As a speaker and consultant I meet a lot of new people over the course of a year. Every single one of them is different but the start of our conversations is always the same.
There are only two questions people ever ask me when we first meet.
Unless we are in France, or a French speaking country, the first question is normally “how do you pronounce your name?” If you’re interested it’s like “go be yo”. I sometimes wish it was “go be you” to enable me to play on that theme as part of my leadership development practice, but my forbearers did not anticipate my chosen career so I missed out on the “u”.
The second question normally comes after they have found out what I do for a living. At that stage, what most people really want to know is “what do great leaders do?” I don’t blame them. I have devoted the last 15 years of my life trying to find out the answer. However, in that search, I have also realised that it is the wrong question.
There is a question that comes before what do great leaders do and that is “what’s a leader?” The answer is simple; “someone who is followed”. This being the case, the most important person in the equation is the follower. A great leader is someone who manages to have a great many followers, prepared to give up some of their freedom to act, in search of something greater than they can achieve alone.
When looked at it in that way, forget “what do great leaders do?”; the key question becomes “what do great followers want?” With that question we can explain why seemingly different people become great leaders. We no longer have to hope we can be “like somebody” but rather can feel free to explore what we are like when we are at our best. Development stops being about aping someone else and starts becoming about being a better, more skilled version of ourselves in the service of our followers.
When we make the switch from the “great leaders” to the “great followers” question we no longer need a model of what we ought to be but rather a set of principles that will help us to find out who we truly can be.
Having worked to support others in that search for over a decade there are four things I know to be true.
1 – THERE’S A TICK IN “AUTHENTICK”
I have always been appalled by trite business sayings like ‘there’s no I in team’ (there should be) and ‘assume makes an ass of you and me’ (it doesn’t). Yet I admit to being fascinated by their staying power. So for the last decade I have been trying to come up with my own. So here goes “There’s a Tick, in authentick”. It may be bad but it makes the point!
That point is that leadership is entirely dependent on authenticity. You will always sub-optimize your impact if you try to be someone other than yourself. And you cannot be authentic if you don’t understand what makes you tick. To be yourself you have to know yourself and what you stand for.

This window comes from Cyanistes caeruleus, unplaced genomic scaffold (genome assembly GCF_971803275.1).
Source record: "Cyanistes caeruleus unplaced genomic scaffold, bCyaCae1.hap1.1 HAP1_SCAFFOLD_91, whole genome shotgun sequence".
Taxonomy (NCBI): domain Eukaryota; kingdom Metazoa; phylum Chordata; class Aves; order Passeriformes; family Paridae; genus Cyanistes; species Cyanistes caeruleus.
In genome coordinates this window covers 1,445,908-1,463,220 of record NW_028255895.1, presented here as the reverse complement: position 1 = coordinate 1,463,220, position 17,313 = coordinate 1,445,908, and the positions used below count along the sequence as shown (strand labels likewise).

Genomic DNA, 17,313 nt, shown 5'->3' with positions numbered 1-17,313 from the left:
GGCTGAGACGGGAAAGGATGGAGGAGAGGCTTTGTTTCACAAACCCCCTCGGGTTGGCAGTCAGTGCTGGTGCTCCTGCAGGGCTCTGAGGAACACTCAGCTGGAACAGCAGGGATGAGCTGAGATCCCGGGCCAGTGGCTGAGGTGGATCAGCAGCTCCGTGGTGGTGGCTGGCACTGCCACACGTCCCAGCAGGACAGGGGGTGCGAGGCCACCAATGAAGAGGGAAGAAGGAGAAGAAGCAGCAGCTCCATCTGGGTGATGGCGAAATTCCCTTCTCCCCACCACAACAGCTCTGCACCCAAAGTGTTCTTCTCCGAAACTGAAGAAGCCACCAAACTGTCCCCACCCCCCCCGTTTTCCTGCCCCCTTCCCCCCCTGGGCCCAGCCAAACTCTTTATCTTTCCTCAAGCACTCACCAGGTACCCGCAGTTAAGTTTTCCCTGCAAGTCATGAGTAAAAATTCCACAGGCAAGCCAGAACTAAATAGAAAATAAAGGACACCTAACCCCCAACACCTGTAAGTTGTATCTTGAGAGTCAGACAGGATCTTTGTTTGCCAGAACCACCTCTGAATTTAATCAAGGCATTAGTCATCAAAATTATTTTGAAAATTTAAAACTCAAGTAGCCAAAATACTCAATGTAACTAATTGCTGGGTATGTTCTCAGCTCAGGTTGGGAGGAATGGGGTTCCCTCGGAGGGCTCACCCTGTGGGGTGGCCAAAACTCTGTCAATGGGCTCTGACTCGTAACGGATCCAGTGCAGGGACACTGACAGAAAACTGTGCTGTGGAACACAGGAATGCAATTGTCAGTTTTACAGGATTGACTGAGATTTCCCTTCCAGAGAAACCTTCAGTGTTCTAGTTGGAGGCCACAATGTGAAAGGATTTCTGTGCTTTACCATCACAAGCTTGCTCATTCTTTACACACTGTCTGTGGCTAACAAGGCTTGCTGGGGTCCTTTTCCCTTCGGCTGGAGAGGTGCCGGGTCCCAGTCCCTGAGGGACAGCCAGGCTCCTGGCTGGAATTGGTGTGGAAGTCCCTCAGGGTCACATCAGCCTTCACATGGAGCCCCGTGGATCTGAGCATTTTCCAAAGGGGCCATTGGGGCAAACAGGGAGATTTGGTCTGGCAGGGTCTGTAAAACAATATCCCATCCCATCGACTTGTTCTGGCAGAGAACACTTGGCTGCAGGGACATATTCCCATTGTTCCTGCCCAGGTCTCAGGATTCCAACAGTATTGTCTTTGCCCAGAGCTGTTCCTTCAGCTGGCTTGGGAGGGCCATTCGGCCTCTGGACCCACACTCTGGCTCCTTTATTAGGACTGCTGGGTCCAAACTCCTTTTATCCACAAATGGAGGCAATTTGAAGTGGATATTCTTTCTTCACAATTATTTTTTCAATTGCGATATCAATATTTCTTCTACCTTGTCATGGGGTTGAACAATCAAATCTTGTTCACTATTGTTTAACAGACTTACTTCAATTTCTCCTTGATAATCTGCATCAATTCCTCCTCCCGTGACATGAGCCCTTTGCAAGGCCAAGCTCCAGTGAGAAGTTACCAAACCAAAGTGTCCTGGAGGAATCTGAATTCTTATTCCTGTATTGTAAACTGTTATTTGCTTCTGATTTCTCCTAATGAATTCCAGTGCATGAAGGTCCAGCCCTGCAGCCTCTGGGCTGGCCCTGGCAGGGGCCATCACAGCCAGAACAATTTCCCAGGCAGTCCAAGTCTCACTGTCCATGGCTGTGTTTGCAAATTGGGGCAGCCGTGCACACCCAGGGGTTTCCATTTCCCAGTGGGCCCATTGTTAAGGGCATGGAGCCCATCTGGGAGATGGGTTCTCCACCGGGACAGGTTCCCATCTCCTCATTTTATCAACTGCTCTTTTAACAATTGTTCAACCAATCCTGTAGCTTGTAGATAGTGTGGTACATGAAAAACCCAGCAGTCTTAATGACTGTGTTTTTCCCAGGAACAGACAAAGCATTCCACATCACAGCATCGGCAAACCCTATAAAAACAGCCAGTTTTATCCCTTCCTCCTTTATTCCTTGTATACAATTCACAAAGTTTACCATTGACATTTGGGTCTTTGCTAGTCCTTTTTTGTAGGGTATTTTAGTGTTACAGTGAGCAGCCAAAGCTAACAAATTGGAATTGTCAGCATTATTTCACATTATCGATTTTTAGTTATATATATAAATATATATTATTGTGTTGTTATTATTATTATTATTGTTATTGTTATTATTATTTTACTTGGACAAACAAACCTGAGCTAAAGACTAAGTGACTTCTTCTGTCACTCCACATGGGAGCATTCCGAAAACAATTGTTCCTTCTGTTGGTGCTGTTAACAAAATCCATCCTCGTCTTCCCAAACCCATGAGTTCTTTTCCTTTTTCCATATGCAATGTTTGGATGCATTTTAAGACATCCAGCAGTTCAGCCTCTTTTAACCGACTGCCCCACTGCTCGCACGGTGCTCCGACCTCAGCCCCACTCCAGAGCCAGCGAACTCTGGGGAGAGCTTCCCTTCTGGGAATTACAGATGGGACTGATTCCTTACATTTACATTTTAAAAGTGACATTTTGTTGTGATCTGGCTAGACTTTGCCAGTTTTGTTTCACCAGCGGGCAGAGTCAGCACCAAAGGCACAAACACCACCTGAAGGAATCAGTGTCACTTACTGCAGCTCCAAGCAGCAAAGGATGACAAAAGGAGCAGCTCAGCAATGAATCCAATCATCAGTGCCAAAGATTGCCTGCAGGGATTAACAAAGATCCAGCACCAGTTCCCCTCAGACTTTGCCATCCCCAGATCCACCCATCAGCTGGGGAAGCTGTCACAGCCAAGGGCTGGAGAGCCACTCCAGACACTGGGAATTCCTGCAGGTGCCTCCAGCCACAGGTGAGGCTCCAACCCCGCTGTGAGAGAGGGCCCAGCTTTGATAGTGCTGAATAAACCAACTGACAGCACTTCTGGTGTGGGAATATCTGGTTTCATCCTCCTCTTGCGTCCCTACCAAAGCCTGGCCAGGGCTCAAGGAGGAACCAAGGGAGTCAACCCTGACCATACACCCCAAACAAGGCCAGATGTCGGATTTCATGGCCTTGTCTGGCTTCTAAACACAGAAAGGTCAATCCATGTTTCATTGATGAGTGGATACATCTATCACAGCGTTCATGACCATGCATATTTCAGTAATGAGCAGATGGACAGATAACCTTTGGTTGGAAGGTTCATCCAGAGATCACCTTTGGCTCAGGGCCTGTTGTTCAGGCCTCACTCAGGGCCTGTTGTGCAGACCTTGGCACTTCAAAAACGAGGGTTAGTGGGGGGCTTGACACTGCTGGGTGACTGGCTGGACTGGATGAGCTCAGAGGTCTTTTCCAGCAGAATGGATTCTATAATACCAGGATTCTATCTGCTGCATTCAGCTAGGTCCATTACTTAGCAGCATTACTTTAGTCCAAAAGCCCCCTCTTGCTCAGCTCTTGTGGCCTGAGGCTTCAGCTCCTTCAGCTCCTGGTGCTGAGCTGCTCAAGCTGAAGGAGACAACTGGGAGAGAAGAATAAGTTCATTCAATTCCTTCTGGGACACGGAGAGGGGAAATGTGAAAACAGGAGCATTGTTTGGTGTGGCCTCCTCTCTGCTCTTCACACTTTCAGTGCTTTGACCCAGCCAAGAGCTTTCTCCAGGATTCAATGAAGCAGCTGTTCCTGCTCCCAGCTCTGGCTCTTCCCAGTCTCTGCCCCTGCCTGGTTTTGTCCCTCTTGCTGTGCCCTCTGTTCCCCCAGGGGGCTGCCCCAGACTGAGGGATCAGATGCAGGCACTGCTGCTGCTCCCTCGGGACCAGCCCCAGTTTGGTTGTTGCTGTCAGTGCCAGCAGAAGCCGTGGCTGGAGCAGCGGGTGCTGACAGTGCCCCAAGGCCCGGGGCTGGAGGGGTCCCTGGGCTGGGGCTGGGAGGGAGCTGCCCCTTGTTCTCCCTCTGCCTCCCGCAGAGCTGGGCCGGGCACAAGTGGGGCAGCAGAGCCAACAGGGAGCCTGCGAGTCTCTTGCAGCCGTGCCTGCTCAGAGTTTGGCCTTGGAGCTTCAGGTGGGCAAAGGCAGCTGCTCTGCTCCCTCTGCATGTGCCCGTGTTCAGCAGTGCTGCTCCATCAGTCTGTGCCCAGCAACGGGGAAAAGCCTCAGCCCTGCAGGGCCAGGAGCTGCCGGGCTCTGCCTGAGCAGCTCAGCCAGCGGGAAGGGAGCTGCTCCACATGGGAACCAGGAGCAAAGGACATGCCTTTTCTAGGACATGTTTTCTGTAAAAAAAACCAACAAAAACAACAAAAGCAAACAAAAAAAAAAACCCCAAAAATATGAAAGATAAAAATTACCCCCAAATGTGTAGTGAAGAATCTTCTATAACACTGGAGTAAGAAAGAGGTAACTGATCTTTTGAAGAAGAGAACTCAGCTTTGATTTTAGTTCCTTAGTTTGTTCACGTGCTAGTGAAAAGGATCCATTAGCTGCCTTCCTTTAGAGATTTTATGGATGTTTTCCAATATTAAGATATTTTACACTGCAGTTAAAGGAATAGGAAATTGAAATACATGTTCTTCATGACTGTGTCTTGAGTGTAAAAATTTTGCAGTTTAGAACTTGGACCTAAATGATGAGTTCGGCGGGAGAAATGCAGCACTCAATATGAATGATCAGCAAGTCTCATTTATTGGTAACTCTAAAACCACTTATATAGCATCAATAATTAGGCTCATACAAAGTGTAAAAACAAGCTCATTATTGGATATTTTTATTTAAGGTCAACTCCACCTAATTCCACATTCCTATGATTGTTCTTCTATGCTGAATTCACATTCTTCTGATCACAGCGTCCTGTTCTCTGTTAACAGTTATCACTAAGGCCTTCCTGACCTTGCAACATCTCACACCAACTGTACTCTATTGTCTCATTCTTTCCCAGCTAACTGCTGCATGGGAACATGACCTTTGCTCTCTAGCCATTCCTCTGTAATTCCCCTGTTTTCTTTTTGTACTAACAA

2 – SURROUND BUT DON’T SURRENDER
People are always keen on giving advice. Everyone has a view or opinion they like to share. Even if you are high up in an organization and the people below you find it hard to give you feedback, peers, analysts and shareholders are never shy at dispensing their wisdom.
While surrounding yourself with advisers enlarges your view, you should not surrender to their advice. It is your leadership, your principles and your points of view that matter. Becoming a mouthpiece for the conflicting views of others or acting purely as a curator for those views is a sure way to fail in engaging others.
This is the hardest balancing act of leadership. We shouldn’t be stubborn when faced with a reality that questions the very essence of our views. Yet we must remember that it is only reconciliation, never compromise, that is necessary.
3 – THINK MADONNA AND CHILD
The key to success lies in our ability to achieve our goal of attracting others whilst remaining true to ourselves. I have developed a simple test for self-regulation which I call the madonna and child principle.
If your mother (the madonna) would be ashamed of whatever you are considering doing, or if you can’t explain it to a six-year-old (the child), or both, then don’t do it.
Effective leadership relies on a strong moral compass (the madonna test) and clarity of your intent (the child test). The madonna and child test preserves your integrity and, in tandem with my next and last “truth”, should enable you to make the most critical of development decisions and choices.
4 – BUY AN EGG TIMER
To understand who you are you need to reflect. Whilst you can think quickly, reflection takes time. I am not advocating a retreat or a long reflective walk, although I would if I thought you might do it. What I am advocating instead is developing an ability to think things through in the moment.
So buy an egg timer and put it on your desk. Don’t try to get away with a watch or a guess – there is something powerful in the novelty and physicality of the egg timer. It also helps you signal in a playful way to others around you that you are thinking and value this thinking time. When faced with a decision to make, turn over the egg timer.
Thanks for reading this and I hope we meet someday. And when we do, don’t worry about the “go be yo”, Emmanuel will do just fine, and if you struggle with that one, blame my parents and just call me E.